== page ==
Fact tables are the foundation of the data warehouse. They contain the fundamental measurements of the enterprise, and they are the ultimate target of most data warehouse queries. The real purpose of the fact table is to be the repository of the numeric facts that are observed during the measurement event.
Google Analytics is a Web analytics service that provides statistics and basic analytical tools for search engine optimization (SEO) and marketing purposes.
The Apache Hadoop project develops open-source software library framework for reliable, scalable, distributed computing that allows for the processing of large data sets across clusters of computers using simple programming models. Other Hadoop-related projects at Apache includes Ambari, Hadoop HDFS, Hadoop MapReduce, Hive, HCatalog, HBase, ZooKeeper, Oozie, Pig and Sqoop.
The Apache Hive data warehouse software facilitates reading, writing, and managing large datasets residing in distributed storage using SQL.
Histogram is a graphical representation, similar to a bar chart in structure that organizes a group of data points into user-specified ranges. The histogram condenses a data series into an easily interpreted visual by taking many data points and grouping them into logical ranges or bins.
Julia is a high-level, high-performance dynamic programming language for numerical computing. It provides a sophisticated compiler, distributed parallel execution, numerical accuracy, and an extensive mathematical function library.
K-means is one of the oldest and most commonly used clustering algorithms. It is a prototype based clustering technique defining the prototype in terms of a centroid that is considered to be the mean of a group of points and is applicable to objects in a continuous n-dimensional space.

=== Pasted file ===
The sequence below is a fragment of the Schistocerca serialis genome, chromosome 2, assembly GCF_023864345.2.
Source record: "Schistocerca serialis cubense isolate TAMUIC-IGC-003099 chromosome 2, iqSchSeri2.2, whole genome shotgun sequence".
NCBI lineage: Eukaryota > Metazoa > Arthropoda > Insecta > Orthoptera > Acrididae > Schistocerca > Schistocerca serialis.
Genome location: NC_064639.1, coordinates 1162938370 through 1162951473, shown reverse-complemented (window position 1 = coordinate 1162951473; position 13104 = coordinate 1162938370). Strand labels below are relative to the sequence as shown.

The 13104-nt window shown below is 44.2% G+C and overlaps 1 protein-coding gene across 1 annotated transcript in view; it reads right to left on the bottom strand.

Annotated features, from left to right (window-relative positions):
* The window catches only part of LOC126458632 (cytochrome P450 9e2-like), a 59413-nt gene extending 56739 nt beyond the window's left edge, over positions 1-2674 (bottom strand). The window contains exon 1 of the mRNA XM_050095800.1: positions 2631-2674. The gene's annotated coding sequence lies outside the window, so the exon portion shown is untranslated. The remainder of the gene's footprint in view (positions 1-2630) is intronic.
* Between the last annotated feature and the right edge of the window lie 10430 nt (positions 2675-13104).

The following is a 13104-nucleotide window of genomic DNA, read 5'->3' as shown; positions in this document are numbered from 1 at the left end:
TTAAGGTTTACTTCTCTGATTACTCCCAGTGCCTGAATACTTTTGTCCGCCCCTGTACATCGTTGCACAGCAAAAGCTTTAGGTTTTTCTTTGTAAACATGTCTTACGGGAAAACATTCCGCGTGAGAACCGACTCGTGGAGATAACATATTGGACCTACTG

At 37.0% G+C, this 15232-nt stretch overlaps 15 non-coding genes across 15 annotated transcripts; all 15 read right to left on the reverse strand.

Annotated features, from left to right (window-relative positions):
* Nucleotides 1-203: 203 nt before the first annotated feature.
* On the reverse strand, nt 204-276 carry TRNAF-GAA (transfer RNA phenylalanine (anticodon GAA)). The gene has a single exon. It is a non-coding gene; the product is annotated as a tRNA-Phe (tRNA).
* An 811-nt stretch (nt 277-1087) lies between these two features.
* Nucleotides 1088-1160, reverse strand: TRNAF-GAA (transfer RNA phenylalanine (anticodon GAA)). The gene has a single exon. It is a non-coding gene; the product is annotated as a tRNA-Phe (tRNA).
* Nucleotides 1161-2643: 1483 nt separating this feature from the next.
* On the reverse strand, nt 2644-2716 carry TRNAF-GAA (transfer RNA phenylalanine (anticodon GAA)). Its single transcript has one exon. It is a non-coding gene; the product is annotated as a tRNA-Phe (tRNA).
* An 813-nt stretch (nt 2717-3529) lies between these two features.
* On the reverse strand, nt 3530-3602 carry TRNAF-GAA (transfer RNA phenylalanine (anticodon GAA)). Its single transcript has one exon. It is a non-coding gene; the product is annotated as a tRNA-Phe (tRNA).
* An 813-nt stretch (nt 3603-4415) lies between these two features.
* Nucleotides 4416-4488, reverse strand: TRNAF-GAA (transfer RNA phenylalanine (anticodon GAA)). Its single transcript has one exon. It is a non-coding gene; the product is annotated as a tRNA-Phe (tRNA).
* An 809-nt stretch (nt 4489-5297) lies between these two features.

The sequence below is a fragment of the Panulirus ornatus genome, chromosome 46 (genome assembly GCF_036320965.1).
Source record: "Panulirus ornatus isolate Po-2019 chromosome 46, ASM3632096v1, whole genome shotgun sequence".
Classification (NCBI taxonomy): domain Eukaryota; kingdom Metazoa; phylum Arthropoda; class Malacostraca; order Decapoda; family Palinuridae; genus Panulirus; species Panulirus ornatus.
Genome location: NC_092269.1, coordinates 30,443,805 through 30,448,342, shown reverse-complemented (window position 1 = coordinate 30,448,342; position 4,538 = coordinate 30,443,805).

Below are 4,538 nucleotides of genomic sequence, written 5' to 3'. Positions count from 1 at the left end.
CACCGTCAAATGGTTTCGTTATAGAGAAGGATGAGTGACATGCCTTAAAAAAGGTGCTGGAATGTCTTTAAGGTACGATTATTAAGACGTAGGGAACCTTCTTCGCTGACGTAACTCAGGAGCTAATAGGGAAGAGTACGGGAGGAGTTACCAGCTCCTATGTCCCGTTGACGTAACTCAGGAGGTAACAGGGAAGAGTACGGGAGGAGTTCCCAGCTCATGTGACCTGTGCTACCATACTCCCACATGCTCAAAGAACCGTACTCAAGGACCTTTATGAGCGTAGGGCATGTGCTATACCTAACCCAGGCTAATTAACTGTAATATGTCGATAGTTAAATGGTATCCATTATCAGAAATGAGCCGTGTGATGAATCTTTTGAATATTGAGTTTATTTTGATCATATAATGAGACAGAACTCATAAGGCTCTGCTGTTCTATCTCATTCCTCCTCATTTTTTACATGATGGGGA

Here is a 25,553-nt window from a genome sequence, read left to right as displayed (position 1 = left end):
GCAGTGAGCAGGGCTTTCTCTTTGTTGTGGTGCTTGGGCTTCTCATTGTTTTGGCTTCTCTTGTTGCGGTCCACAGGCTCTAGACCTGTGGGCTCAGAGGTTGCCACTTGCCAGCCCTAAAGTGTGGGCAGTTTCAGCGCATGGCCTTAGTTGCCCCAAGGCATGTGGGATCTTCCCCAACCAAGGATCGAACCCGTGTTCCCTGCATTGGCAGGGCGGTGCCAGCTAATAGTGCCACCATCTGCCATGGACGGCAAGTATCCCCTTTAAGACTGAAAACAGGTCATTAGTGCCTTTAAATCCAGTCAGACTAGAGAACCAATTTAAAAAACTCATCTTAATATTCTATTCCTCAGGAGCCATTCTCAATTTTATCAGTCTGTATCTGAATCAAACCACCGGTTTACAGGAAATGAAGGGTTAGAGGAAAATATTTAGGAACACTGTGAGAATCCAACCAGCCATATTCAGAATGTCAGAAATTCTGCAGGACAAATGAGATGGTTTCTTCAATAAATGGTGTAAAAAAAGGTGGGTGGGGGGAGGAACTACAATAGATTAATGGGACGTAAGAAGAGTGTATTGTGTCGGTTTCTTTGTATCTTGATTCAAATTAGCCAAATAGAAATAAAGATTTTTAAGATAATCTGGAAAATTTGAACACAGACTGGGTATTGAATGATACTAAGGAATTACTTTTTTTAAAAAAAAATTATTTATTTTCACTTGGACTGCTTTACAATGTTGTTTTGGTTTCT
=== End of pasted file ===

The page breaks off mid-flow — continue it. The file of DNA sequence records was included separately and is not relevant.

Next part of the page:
Machine Learning is a core subarea of artificial intelligence that studies computer algorithms for learning to do stuff automatically without human intervention or assistance. The learning that is being done is always based on some sort of observations or data, such as examples, direct experience, or instruction. So in general, machine learning is about learning to do better in the future based on what was experienced in the past. Although a subarea of AI, machine learning also intersects broadly with other fields, especially statistics, but also mathematics, physics, theoretical computer science and more.
MATLAB ( matrix lab oratory) is a multi-paradigm numerical computing environment and fourth-generation programming language developed by MathWorks, that allows matrix manipulations, plotting of functions and data, implementation of algorithms, creation of user interfaces, and interfacing with programs written in other languages, including C, C++, C#, Java, Fortran and Python.
MongoDB is an open-source document-based database system. It’s name derives from the word “hu mongo us” because of the database’s ability to scale up with ease and hold very large amounts of data. MongoDB stores documents in collections within databases.
By Natural Language, we mean a language that is used for everyday communication by humans; languages like English, Hindi or Portuguese. We can understand Natural Language Processing — or NLP for short — in a wide sense to cover any kind of computer manipulation of natural language. Providing more natural human-machine interfaces, and more sophisticated access to stored information, technologies based on NLP are becoming increasingly widespread (e.g. phones and handheld computers support predictive text and handwriting recognition; machine translation allows us to retrieve texts written in Chinese and read them in Spanish; text analysis enables us to detect sentiment in tweets and blogs).